There are books, reports and maps from the 15th century, during the period of the Ming Dynasty, that establish in no uncertain terms that Diaoyu is Chinese territory. Even writings by Japanese scholars and documents in the late 19th century acknowledged this fact. The challenge to Chinese ownership of Diaoyu came from Japanese annexation of the Islands in 1894-5 following the first Sino-Japanese War. China under the Ching Dynasty was too weak to fight back and regain lost territory. But annexation through military force does not confer legitimacy upon the act of conquest.
After Japan's capitulation at the end of the Second World War the victors who included China and the US recognised that Diaoyu was Chinese territory. It was only for administrative purposes that Diaoyu was placed under US control as part of its governance over the Ryukyu Islands. The US was then the occupying power in Japan following the latter’s surrender. However, when China was taken over by the Chinese Communist Party in 1949, the US changed its position and began to treat the Islands as part of Japan. The Chinese communist leadership protested vehemently.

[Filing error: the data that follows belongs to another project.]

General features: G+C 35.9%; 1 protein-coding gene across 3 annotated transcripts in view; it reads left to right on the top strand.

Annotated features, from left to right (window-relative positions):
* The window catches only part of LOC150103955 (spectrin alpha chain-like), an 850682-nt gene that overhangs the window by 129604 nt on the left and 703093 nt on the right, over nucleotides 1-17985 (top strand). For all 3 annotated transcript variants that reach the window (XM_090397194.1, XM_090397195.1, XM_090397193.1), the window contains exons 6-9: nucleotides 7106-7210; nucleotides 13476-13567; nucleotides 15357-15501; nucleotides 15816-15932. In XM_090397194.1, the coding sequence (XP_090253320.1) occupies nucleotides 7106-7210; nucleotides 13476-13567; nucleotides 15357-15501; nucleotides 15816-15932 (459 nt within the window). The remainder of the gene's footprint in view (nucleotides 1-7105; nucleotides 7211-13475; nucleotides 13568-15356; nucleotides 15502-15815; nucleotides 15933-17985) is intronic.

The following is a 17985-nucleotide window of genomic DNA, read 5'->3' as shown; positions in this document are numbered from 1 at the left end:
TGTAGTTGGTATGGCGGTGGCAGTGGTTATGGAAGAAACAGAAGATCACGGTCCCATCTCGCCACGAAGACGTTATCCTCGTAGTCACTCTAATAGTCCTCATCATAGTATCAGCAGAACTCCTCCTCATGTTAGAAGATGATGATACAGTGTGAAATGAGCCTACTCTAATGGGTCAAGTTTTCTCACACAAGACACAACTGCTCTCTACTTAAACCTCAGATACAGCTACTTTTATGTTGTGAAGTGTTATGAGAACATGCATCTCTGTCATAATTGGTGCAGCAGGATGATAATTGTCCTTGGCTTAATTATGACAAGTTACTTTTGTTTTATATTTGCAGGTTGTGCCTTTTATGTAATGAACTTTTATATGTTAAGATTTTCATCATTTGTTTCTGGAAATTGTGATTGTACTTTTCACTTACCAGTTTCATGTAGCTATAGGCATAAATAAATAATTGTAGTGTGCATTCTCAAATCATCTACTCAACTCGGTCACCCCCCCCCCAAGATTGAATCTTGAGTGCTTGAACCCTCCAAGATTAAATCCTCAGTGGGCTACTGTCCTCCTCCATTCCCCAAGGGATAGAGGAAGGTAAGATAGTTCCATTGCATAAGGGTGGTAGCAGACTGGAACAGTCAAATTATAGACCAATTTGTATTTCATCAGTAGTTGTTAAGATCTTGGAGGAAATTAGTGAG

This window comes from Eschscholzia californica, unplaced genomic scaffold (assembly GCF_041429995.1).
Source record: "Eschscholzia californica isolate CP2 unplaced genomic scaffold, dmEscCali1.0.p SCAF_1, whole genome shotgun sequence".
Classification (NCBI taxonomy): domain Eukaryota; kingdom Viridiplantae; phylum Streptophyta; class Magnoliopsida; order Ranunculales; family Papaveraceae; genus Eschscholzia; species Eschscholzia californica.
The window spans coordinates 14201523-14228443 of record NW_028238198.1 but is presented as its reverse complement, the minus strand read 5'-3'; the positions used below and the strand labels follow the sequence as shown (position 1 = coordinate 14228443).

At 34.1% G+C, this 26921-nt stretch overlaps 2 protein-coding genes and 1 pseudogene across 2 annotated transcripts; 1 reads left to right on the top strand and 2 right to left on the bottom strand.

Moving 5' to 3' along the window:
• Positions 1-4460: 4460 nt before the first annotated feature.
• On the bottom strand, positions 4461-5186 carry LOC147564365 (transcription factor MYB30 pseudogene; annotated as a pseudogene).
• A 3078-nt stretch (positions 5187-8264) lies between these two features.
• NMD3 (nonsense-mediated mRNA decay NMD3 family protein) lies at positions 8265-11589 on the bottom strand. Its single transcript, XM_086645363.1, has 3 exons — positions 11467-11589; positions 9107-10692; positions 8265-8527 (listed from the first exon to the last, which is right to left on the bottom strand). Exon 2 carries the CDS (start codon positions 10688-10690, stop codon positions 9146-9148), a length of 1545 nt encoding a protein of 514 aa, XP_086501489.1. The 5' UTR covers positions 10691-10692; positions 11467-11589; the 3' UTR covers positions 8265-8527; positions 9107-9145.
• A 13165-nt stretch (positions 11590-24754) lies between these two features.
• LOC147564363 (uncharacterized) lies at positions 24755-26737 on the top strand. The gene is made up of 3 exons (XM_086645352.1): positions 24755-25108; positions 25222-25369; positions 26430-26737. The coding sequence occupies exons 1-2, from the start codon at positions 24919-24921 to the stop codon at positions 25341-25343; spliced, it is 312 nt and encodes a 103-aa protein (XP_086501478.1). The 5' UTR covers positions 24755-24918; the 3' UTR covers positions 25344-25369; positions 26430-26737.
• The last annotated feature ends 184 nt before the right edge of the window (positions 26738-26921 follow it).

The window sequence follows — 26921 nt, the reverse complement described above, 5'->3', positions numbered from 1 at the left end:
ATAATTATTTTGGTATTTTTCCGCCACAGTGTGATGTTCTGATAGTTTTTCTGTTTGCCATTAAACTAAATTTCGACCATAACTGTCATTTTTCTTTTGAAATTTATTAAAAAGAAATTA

Japan asserts that neither Beijing nor Taipei objected to U.S. administration after WWII. That’s true, but what Japan does not mention is that neither Beijing nor Taipei were invited as signatories of the San Francisco Peace Treaty in 1951, from which the U.S. derived administrative rights.
In 1971, the US Senate returned the Diaoyu Islands, together with Okinawa, to Japan under the Okinawa Reversion Treaty. Again, the Chinese government in Beijing objected, as did the Taiwan government which also regards the islands as part of China.
Taiwanese peace initiative
Last month, coastguard vessels from Taiwan and Japan "bumped into" each other in waters near the disputed island chain, as the Taiwanese vessel was escorting activists to the area.
President Ma Ying-jeou of Taiwan presented a peace proposal in which he urged all parties to exercise self-restraint, shelve controversies, establish a mechanism for cooperation on exploring and developing resources in the region and use peaceful means to solve the long-standing dispute.
Options for settlement of the dispute
- More international support for the Taiwanese peace initiative. Charles Tannock, who is the president of the European Parliament-Taiwan Friendship Group, lauded the initiative as an effective way to help reduce the tension in East Asia. The principles embodied in the initiative, such as peaceful dialogue, joint exploration of resources serve the European Union's interests in East Asia, Tannock said.
- Diplomatic negotiations at a high level in Taipei, Beijing and Tokyo.